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Sheep add to farm’s OSR flexibility

Grazing forward crops with sheep is part of the extra flexibility Staffordshire grower, Rob Atkin, is building into his oilseed rape growing at Field Hall Farm, just outside Uttoxeter, to cope with the increasingly uncertain climate.


It is proving especially valuable this season for earlier sowings on fertile silt ground going into the winter far too thick for comfort, following excellent establishment and oneof the growthiest autumns in recent memory.

All 11.4ha of the DK Excited drilled on 5th August 2021 were grazed for a week in mid-November, together with a section of the Agrii iFarm’s variety trial field as a demonstration. This and the rest of Mr Atkin’s 50ha of the crop – mainly split between DK Excited and long-time favourite, DK Exalte – were sown from mid-August.

In a cost-sharing agreement with a local shepherd, who takes responsibility for fencing and flock management, sheep have been a part of the family’s 450ha mixed arable and beef business for a good while now, grazing-off the stubble turnips that continue to be their favourite cover crop ahead of spring barley.

Although this is the first time sown OSR has been grazed, sheep were put onto a small area of very well-grown OSR volunteers ‘too good to waste’, taken through to harvest last season with considerable success. Despite minimal inputs, this delivered a very encouraging 2.5t/ha.

Last year, too, Mr Atkin found how useful sheep grazing could be in taking out spring barley volunteers as well as black-grass, and particularly problematic brome, from a small area of winter wheat. So, in a farm-scale trial, he also gave ewes access to the most forward 15% of his 200ha of winter wheat this season, grazing September and early October crops of Graham and Fitzroy on the farm’s heavier Keuper marl ground to three different heights in February.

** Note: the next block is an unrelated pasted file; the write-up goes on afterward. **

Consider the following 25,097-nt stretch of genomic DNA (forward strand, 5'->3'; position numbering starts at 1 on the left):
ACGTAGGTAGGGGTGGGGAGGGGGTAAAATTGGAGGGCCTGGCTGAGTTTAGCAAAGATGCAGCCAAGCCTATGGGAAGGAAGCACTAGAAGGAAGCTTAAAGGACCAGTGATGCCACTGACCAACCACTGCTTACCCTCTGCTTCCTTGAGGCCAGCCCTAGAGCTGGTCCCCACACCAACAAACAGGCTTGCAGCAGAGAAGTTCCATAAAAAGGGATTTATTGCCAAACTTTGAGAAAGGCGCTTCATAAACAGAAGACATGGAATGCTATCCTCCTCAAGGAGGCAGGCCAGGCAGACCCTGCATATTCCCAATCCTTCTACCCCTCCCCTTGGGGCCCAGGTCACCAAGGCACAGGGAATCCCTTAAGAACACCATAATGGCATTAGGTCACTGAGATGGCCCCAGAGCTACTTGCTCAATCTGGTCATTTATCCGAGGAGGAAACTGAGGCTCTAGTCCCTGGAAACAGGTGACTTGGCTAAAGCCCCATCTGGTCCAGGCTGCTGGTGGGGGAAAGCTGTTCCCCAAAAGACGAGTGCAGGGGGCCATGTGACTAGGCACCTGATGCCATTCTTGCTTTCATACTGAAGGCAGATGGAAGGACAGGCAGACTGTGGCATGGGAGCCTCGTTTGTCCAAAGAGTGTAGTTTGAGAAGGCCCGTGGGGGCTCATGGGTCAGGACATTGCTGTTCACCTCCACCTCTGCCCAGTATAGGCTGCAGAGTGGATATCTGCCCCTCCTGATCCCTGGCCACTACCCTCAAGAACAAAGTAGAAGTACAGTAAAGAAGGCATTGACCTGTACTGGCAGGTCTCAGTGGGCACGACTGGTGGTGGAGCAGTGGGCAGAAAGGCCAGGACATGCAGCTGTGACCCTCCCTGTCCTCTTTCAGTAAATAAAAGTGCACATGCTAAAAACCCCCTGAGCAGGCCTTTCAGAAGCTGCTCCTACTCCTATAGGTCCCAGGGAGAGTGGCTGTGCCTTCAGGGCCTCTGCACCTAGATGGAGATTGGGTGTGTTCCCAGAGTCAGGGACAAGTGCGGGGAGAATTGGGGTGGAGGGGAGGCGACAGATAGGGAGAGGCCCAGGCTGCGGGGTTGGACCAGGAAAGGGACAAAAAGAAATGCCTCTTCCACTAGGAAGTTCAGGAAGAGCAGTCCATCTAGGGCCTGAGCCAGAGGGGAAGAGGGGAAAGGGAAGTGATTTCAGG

“Having access to sheep, we wanted to see if we could make better use of them,” he says. “My grandfather always found them valuable on his winter barley. So, I guess we’ve come full circle.

“Continuing to grow winter barley means we’ve been able to move our OSR sowing forward to make sure it gets away from the large numbers of game birds we have here, as much as CSFB. Thankfully, they have never been really bad on our oilseed rape so far. But they’ve ravaged our stubble turnips in the past, making us acutely conscious of the risk they pose.

“When our five-year rotation puts the OSR on our most fertile ground, though, this approach and the sort of autumn and winter we’ve had this season brings with it other challenges. By last November our early-sown crop, in particular, dwarfed our Labradors with a worryingly over-thick and over-forward canopy.

“Which is where the sheep have really been useful, removing almost all the foliage and with it, we very much hope, early disease as well as any CSFB larvae,” points out Mr Atkin. “They have also opened-up the crop nicely and provided extra manure, of course.

“It certainly took courage, and we were very careful to move them on quickly. Immediately after grazing, the crop looked pretty bare – particularly one area that was taken down a little too far. Even this recovered well as the crop grew away strongly from winter, however. In fact, it probably had a better structure going into stem extension than the later-sown crops we didn’t graze. Come harvest, our yield maps will make very interesting viewing.

“With sheep in our armoury in addition to the traditional seed, fertilisation and crop protection tools, it looks like we may have a very valuable extra risk management tool.”

Rob Atkin’s top tips for sheep grazing OSR:

  • Graze crops that are particularly well-developed before Christmas
  • Chose hybrids with superior recovery abilities and fast spring regrowth
  • Back-fence to ensure favoured areas of the field for lying aren’t over-grazed
  • Check the severity of grazing daily, if not more frequently
  • Always have the next area fenced so stock can be moved on promptly when needed.

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